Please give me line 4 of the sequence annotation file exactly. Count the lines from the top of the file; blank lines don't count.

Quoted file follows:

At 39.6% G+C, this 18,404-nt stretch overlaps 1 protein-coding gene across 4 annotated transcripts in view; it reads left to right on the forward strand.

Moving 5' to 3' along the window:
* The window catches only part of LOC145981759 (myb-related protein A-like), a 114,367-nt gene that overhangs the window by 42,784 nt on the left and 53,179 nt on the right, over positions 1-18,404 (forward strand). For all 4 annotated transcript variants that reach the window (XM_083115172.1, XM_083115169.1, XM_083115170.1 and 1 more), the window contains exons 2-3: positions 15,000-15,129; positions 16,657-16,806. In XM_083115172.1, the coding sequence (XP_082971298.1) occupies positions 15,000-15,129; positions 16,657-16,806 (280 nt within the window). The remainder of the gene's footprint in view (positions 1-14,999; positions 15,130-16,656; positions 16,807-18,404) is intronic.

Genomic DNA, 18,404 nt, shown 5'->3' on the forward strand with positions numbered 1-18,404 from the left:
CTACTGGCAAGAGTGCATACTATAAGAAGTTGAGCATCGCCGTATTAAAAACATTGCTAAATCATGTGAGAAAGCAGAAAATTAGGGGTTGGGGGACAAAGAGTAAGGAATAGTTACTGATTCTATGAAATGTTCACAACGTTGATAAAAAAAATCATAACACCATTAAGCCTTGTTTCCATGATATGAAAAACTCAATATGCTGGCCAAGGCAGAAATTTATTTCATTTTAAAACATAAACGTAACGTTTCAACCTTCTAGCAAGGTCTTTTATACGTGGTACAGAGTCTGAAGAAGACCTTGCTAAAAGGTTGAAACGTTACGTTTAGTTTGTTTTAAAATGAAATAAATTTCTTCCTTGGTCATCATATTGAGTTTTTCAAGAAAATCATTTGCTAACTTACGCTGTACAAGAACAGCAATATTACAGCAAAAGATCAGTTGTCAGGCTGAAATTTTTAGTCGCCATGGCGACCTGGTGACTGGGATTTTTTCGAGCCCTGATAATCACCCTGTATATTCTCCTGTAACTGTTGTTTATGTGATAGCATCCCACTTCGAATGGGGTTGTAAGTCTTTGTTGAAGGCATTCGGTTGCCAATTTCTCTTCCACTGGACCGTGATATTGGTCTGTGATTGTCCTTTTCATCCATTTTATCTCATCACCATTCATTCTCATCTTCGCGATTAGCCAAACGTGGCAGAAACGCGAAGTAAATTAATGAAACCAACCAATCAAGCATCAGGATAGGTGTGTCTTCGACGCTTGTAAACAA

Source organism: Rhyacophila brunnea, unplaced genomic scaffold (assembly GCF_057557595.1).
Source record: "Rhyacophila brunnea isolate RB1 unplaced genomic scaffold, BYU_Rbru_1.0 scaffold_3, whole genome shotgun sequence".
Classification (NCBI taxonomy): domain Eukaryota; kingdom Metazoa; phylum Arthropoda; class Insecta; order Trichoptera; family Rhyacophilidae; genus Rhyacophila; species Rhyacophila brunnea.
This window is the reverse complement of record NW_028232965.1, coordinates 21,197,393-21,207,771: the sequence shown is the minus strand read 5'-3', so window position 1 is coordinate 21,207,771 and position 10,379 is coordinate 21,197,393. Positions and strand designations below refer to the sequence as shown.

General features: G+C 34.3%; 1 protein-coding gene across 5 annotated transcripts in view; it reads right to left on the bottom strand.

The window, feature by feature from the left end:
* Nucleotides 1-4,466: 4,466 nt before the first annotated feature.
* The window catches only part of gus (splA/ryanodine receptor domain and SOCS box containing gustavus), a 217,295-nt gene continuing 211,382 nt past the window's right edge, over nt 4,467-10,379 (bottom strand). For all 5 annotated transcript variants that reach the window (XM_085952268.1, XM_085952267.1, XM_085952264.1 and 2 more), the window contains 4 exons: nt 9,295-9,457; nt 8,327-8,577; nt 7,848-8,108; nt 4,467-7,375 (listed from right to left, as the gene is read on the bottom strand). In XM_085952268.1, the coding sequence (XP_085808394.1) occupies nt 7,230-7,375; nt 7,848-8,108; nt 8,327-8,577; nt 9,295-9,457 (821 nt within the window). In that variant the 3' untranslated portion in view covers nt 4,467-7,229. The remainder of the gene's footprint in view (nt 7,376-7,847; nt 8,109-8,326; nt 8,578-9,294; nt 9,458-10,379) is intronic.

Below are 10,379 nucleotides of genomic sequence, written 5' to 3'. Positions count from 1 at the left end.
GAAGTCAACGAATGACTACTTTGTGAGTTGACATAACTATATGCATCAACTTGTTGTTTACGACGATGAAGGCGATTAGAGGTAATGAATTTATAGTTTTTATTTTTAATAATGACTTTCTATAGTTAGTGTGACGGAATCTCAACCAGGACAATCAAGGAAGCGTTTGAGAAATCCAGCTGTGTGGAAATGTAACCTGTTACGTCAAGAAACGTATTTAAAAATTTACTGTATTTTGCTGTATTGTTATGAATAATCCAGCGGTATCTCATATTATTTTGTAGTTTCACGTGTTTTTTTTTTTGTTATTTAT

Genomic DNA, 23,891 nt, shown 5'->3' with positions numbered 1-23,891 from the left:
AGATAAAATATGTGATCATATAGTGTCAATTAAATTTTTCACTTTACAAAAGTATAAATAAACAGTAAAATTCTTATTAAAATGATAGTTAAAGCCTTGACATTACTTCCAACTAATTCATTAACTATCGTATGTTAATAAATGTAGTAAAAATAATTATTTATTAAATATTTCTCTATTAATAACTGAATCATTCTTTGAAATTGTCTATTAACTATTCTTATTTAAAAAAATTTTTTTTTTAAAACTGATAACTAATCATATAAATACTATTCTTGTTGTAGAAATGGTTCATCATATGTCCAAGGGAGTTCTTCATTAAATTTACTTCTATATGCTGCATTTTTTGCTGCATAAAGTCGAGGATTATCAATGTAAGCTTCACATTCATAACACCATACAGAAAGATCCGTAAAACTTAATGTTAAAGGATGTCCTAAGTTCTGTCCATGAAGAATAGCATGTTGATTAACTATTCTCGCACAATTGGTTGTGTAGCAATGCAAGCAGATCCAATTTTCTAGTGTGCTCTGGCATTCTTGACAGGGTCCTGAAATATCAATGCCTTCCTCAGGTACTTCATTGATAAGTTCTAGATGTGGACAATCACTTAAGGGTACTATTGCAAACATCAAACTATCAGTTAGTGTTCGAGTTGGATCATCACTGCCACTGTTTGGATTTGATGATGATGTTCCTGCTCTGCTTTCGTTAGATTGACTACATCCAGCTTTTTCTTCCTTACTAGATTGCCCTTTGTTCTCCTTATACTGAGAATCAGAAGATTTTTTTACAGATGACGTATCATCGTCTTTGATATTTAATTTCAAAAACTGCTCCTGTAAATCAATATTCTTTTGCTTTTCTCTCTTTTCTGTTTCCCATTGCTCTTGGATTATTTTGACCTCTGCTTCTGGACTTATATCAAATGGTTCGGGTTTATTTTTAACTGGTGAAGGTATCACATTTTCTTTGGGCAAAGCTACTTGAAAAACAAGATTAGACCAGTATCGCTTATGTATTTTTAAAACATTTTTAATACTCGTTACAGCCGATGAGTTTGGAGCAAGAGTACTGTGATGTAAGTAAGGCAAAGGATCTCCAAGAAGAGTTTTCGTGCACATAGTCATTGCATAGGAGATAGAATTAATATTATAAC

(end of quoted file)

Genomic DNA, 18,404 nt, shown 5'->3' on the forward strand with positions numbered 1-18,404 from the left: